Yes, I know…School Days is long over and we should let Nice Boats be Nice Boats. But I conceived of this column’s content not long after I’d seen the final episode, as an expansion of my original review, and had been patiently waiting my turn to do the audio column about it….and otherwise out of ideas, here it is anyway!
In many ways it’s less a reflection on the show in particular than on the use of emotion in fiction and where (Christian) morality enters into it. Or, to put it another way, I felt both giddy and guilty that I had enjoyed anticipating Makoto being sliced up, and felt horrified when the final moments of the ending happened…so much that I had to reconsider everything I had felt about the show up to that point and what the show was doing. Yes, I know it’s fiction, and not particularly realistic fiction at that. I still thought there was something profoundly unsettling about it though, a feeling worth exploring in more detail before at last laying it to rest.
A transcript of the article follows below the cutaway.
Issue 3: The Christian Ethics of Stabbity Stabbity Stab in School Days
O daughter of Babylon, who art to be destroyed; happy shall he be, that rewardeth thee as thou hast served us. Happy shall he be, that taketh and dasheth thy litttle ones against the stones. (Psalm 137: 8-9)
He that sittith in the heavens shall laugh: the Lord shall have them in derision. Then shall he speak unto them in his wrath. (Psalm 2:4)
Those of you who follow my writing on Anime Diet are aware that I’ve written quite a bit about School Days, that lurid high school soap opera that ended in a famously pre-empted bloodbath. You’re probably also aware that I expressed more than a little unease with the ending, and it made me reconsider whether I had been wrong to join in the chorus for Makoto to be punished by bloody stabs.
Which is, of course, what happened, and more; and the more really made me wonder whether the feelings I publicly indulged in and encouraged in my blog posts regarding Makoto and Sekai’s demimse were morally justifiable, particularly from a Christian perspective. I was, in short, wondering whether I had something to repent of. The uneasiness was compounded by the contest we held shortly thereafter, in which we invited you to submit your wittiest “demotivational poster” from a scene in the show. Our winner captured with savage humor the gratuitousness of the ending in ways that were both funny and horrifying. And again, the very real satisfaction I felt at the ending and the shock from how nasty it was began to tussle side by side.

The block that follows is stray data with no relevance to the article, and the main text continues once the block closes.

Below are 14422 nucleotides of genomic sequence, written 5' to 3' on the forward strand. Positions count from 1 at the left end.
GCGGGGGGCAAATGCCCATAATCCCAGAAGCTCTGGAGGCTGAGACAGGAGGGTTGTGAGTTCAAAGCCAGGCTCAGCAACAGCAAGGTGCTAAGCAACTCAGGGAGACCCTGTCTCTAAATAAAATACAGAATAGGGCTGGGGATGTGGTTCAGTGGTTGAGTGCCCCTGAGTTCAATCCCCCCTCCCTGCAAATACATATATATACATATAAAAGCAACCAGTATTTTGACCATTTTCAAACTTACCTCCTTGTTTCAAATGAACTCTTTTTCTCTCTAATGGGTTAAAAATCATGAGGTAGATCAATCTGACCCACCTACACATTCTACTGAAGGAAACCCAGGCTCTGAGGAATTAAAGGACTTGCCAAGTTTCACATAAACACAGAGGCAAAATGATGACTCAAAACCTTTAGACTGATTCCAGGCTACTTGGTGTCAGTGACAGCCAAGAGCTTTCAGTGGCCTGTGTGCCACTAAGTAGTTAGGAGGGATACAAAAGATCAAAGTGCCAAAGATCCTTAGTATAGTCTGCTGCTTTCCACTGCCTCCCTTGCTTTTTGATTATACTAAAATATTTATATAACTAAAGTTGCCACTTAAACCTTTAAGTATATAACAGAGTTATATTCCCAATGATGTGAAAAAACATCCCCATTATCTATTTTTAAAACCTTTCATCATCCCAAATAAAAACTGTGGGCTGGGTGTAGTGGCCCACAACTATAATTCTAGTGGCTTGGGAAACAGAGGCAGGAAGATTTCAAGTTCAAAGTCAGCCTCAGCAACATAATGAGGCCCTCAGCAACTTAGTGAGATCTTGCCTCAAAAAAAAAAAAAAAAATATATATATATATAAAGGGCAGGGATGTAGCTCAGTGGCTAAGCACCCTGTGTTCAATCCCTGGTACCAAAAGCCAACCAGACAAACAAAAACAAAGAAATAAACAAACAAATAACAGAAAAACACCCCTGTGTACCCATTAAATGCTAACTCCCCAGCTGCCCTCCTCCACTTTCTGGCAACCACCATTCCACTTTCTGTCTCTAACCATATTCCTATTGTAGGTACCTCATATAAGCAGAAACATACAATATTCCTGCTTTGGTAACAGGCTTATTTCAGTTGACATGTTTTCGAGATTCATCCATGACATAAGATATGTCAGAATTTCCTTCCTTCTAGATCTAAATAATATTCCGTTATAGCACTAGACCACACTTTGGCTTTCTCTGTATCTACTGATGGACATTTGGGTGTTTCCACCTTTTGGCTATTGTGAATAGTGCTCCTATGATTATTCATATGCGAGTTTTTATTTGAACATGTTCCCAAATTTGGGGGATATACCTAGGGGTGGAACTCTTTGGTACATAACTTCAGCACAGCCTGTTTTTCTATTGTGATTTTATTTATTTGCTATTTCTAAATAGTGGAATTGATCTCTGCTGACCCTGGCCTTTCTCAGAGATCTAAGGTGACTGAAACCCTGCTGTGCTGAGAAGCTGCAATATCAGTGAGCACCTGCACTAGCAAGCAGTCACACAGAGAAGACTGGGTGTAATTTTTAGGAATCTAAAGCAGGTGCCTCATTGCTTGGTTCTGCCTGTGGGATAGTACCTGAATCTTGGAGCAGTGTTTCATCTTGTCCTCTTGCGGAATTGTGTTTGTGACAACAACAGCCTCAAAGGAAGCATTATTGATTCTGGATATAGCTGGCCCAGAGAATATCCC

My question to myself, then, as a Christian is–is there something wrong with all this? Should I have posted that post with the country song so gleefully, and held that contest? Should I have typed STABBITY STABBITY STAB in all capital letters with such relish?
I begin this exploration by stating something perhaps surprising: Biblically speaking, the desire for vengeance is not wrong in itself. In the beginning I quoted some of the more famous expressions of bloodymindedness in the Bible: specifically Psalm 2 and 137. Of course, this needs to be balanced by other verses which proclaim that God takes no pleasure in the death of a sinner, and that he is quick to forgive and slow to anger. What’s clear though is that in the face of injustice, the figures of the Bible have no compunction in at least calling for bloody retribution.
In the New Testament, Jesus tells his followers unambiguously that they are not to wreak personal vengeance on others and that they are to love their enemies. Paul instructs similarly–“never avenge yourselves”–but he suggests instead to leave it up to the wrath of God. “Vengeance,” God says, “is mine.” There will be vengeance; there will be hell to pay. The martyrs cry out for it: “how long, O Lord?” Vengeance in itself is not wrong if it is enacted justly. It’s simply that only God can enact it perfectly justly, and thus as human beings we have no business doing it ourselves. Anger and a desire to see injustice corrected by any means necessary is a proper and natural response to evil. And what Makoto and secondarily Sekai do in the show is manifestly evil, especially in the way lives are damaged in such a cavilier way. We want it to stop; we want the perpetrator to be brought to justice, and perhaps in the gospel-less, parent-less world of School Days, there may have been no other way for even the roughest approximation of justice to be done.
Of course, the elephant lurking in the room is this: isn’t this just a fictional story? Aren’t these not real people? And, indeed, none of the characters are particularly realistic; they are caricatures, ridiculous ones at times too. Makoto is especially drawn manipulatively by the writers to be loathsome, a combination of unrepentant, heartless cad and passive wimp. I have to admit that was how I consoled my uneasy conscience about feeling like Makoto deserved stabby stabby stab: hey, this guy isn’t real anyway. Why does it matter? After all, I’d like to be able to say that if these kids were, say, my youth group kids, that my desire would be to awaken Makoto’s conscience in some way (and have Sekai act on hers), and work very hard toward reconciliation. That would be my duty as a minister, and one of my beliefs is that no one is truly beyond redemption if God is involved. That’s how I would try to treat real people.